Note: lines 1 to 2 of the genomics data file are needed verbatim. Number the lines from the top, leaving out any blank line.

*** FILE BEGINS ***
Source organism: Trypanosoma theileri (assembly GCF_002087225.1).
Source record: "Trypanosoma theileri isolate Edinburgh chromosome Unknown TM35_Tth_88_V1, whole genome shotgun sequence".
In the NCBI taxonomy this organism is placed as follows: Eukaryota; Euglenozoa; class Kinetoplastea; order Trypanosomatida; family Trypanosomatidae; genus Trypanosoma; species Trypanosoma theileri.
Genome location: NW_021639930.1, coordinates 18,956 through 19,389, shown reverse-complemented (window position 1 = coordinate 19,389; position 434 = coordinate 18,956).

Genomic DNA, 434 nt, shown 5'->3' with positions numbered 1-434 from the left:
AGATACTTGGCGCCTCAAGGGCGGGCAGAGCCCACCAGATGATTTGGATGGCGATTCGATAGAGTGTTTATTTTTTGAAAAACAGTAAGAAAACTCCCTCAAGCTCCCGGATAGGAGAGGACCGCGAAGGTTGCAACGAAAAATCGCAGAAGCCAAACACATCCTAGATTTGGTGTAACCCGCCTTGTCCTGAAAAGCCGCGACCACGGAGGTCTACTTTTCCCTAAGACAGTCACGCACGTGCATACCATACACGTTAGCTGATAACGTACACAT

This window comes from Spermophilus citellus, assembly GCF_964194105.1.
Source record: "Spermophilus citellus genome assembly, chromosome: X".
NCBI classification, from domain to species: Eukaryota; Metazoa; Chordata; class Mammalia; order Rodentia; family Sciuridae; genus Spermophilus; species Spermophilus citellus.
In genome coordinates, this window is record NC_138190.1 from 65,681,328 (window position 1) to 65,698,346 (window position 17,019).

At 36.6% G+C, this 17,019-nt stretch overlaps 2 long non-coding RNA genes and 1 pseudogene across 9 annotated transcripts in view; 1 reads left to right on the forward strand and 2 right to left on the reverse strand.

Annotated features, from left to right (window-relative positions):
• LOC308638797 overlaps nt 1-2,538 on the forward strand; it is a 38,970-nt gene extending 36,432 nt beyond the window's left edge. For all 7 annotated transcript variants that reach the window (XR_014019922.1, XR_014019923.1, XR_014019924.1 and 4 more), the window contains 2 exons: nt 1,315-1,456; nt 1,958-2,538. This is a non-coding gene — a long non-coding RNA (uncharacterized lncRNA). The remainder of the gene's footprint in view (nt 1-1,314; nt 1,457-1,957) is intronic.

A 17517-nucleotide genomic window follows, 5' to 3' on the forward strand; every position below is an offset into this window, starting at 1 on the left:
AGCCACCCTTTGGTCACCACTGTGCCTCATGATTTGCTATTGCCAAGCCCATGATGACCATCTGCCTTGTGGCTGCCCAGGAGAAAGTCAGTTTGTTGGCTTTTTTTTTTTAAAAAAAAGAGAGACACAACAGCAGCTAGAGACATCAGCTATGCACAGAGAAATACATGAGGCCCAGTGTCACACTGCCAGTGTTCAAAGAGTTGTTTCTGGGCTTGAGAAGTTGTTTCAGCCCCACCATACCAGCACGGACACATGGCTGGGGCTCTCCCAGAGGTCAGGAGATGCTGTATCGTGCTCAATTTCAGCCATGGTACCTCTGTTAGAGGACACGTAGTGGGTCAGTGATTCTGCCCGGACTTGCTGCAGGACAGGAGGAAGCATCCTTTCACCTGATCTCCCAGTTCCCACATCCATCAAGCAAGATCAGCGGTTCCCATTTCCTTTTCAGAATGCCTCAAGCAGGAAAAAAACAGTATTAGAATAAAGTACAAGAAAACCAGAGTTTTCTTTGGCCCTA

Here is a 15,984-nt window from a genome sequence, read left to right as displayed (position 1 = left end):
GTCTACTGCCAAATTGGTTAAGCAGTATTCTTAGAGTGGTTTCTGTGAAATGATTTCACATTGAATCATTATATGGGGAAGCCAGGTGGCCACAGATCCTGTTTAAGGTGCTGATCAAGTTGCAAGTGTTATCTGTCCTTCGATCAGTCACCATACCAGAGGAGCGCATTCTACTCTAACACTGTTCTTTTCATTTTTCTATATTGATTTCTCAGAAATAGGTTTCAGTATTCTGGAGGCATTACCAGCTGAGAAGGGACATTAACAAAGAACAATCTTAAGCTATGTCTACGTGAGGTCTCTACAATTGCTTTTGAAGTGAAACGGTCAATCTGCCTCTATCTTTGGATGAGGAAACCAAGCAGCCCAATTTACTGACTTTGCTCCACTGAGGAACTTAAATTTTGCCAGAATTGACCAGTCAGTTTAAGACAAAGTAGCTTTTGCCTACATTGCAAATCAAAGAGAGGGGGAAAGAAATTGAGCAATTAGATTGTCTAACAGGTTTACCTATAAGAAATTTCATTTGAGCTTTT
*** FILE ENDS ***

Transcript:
Source organism: Trypanosoma theileri (assembly GCF_002087225.1).
Source record: "Trypanosoma theileri isolate Edinburgh chromosome Unknown TM35_Tth_88_V1, whole genome shotgun sequence".